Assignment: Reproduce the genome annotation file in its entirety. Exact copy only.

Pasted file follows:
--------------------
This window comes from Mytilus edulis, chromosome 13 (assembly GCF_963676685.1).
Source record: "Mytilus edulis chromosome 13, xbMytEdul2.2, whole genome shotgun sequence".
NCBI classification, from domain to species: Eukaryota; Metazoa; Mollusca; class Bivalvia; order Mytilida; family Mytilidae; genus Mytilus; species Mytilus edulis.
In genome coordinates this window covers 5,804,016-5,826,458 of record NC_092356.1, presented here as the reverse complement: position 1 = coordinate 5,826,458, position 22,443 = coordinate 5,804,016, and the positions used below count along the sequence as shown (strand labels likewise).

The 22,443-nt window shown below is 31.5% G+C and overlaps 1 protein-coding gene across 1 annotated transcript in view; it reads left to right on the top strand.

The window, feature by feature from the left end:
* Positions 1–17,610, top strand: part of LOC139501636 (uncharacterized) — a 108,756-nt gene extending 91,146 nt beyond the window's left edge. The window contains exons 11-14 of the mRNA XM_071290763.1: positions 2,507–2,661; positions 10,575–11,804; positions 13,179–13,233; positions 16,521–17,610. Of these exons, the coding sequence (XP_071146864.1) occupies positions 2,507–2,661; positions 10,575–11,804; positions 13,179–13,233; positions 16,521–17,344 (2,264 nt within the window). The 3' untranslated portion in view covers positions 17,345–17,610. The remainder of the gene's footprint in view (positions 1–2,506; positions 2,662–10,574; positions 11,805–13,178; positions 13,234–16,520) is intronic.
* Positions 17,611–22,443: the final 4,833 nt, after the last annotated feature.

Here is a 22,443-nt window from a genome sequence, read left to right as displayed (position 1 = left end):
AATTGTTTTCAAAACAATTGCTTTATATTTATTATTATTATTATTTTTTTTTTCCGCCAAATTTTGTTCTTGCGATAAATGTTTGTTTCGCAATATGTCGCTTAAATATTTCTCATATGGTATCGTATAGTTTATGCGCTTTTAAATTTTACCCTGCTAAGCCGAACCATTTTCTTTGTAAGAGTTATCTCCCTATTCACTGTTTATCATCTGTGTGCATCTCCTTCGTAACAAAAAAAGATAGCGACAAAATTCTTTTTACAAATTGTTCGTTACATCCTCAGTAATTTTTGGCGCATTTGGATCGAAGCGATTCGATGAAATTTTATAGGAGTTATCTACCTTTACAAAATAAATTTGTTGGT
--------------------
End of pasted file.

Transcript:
This window comes from Mytilus edulis, chromosome 13 (assembly GCF_963676685.1).
Source record: "Mytilus edulis chromosome 13, xbMytEdul2.2, whole genome shotgun sequence".
NCBI classification, from domain to species: Eukaryota; Metazoa; Mollusca; class Bivalvia; order Mytilida; family Mytilidae; genus Mytilus; species Mytilus edulis.
In genome coordinates this window covers 5,804,016-5,826,458 of record NC_092356.1, presented here as the reverse complement: position 1 = coordinate 5,826,458, position 22,443 = coordinate 5,804,016, and the positions used below count along the sequence as shown (strand labels likewise).

The 22,443-nt window shown below is 31.5% G+C and overlaps 1 protein-coding gene across 1 annotated transcript in view; it reads left to right on the top strand.

The window, feature by feature from the left end:
* Positions 1–17,610, top strand: part of LOC139501636 (uncharacterized) — a 108,756-nt gene extending 91,146 nt beyond the window's left edge. The window contains exons 11-14 of the mRNA XM_071290763.1: positions 2,507–2,661; positions 10,575–11,804; positions 13,179–13,233; positions 16,521–17,610. Of these exons, the coding sequence (XP_071146864.1) occupies positions 2,507–2,661; positions 10,575–11,804; positions 13,179–13,233; positions 16,521–17,344 (2,264 nt within the window). The 3' untranslated portion in view covers positions 17,345–17,610. The remainder of the gene's footprint in view (positions 1–2,506; positions 2,662–10,574; positions 11,805–13,178; positions 13,234–16,520) is intronic.
* Positions 17,611–22,443: the final 4,833 nt, after the last annotated feature.

Here is a 22,443-nt window from a genome sequence, read left to right as displayed (position 1 = left end):
AATTGTTTTCAAAACAATTGCTTTATATTTATTATTATTATTATTTTTTTTTTCCGCCAAATTTTGTTCTTGCGATAAATGTTTGTTTCGCAATATGTCGCTTAAATATTTCTCATATGGTATCGTATAGTTTATGCGCTTTTAAATTTTACCCTGCTAAGCCGAACCATTTTCTTTGTAAGAGTTATCTCCCTATTCACTGTTTATCATCTGTGTGCATCTCCTTCGTAACAAAAAAAGATAGCGACAAAATTCTTTTTACAAATTGTTCGTTACATCCTCAGTAATTTTTGGCGCATTTGGATCGAAGCGATTCGATGAAATTTTATAGGAGTTATCTACCTTTACAAAATAAATTTGTTGGT